Ninth International Geostatistics Congress, Oslo, Norway
June 11 – 15, 2012

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Theory 3

Abstract No.:



Revisiting the linear model of coregionalization


Denis Marcotte, ?cole Polytechnique, Department of Civil, Geological and Mining engineering (CA)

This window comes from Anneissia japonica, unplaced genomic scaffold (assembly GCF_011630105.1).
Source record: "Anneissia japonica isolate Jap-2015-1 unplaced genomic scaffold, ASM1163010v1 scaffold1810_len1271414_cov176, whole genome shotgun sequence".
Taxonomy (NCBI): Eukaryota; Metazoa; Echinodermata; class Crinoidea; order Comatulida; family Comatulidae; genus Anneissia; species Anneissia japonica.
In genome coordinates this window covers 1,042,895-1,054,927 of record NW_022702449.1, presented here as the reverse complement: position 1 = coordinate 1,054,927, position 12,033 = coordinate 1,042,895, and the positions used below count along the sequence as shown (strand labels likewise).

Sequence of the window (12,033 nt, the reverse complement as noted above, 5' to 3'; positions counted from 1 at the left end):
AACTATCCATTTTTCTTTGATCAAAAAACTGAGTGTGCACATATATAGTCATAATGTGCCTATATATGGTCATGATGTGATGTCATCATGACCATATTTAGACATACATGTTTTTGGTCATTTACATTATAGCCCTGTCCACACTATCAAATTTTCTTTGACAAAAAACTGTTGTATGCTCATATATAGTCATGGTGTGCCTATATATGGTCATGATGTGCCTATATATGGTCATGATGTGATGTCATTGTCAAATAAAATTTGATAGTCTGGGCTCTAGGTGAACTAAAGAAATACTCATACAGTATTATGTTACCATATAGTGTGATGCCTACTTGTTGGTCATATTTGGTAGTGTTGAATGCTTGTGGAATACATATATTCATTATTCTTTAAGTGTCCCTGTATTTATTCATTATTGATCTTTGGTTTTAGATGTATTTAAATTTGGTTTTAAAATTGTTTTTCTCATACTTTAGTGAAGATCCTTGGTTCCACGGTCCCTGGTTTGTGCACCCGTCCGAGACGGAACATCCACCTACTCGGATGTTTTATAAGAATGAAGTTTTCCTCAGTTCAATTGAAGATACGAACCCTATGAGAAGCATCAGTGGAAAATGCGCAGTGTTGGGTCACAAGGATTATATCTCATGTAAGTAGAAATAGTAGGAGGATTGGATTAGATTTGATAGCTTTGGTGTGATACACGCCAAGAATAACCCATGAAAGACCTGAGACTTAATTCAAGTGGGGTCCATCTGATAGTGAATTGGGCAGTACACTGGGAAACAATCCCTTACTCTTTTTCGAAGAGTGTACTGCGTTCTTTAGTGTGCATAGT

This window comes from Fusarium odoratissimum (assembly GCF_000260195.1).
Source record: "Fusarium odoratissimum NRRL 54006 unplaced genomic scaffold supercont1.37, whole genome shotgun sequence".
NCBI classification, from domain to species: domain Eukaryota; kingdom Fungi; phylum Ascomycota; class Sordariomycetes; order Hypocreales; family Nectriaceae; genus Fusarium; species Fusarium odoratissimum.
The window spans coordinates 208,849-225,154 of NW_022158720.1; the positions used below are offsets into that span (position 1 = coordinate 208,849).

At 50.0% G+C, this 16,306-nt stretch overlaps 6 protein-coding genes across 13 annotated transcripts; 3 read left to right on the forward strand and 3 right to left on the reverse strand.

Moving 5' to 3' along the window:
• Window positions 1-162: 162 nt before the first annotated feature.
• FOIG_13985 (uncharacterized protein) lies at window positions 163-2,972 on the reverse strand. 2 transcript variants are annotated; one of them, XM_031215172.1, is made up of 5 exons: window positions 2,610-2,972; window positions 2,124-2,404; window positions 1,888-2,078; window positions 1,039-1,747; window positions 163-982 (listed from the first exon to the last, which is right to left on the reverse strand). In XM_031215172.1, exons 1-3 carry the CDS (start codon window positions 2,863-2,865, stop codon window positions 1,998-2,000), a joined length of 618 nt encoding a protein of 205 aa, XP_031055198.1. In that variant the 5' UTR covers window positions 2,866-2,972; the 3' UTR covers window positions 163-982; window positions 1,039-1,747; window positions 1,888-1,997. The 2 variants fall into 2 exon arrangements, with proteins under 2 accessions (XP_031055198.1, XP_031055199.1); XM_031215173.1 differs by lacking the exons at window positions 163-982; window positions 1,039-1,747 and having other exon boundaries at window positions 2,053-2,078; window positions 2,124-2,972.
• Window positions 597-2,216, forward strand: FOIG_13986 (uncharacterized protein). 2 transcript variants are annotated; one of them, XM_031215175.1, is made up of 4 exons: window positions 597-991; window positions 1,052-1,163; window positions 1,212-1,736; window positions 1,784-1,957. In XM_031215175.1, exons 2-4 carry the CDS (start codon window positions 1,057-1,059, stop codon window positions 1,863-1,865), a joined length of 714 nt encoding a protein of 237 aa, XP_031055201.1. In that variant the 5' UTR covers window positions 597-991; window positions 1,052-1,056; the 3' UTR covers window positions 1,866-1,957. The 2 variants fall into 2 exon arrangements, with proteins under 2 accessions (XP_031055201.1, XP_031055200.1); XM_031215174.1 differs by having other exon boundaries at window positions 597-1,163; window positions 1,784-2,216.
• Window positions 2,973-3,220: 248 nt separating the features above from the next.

The linear coregionalization model (LCM) is the model most commonly used in practice for cokriging. The LCM model amounts to represent the observed variables as linear combinations of sets of independent (or at least uncorrelated) underlying variables. The popularity of the LCM stems mostly from the ease of modelling and verification of the admissibility of the model. However, LCM has strong limitations as it implies symmetrical cross-covariances for the variables under study. The symmetry constraint could explain why the cokriging is generally unsuccessful to improve significantly over kriging when the observed variables are collocated. One possible generalization to the LCM (GLCM) is to consider the observed variables as linear combinations of underlying independent variables and of other dependant variables representing deterministic functions of some of the underlying variables. Interesting candidate functions are for example regularization, spatial shift and derivatives, the last two functions enabling to introduce asymmetry (and anisotropy) when needed. We note that GLCM comprises the deterministic cokriging of a variable and a given function of it (partial derivative, regularization,...) as a particular case. To ensure admissibility of the model, the coefficients of the underlying variables and functions are estimated directly using an iterative nonlinear regression approach that compares the theoretical covariances computed from the GLCM to the experimental ones (V-V plot). Candidate variables and functions are selected using a stepwise procedure so as to avoid over-parameterization of the model. Various synthetic cases are presented illustrating the flexibility of the GLCM. The well-known GSLIB U-V data file is also used to compare the relative performances of the LCM and of the GLCM. GLCM is shown to provide more precise estimations than the LCM model for the synthetic and test cases. It offers a more flexible and more general class of models than the LCM.




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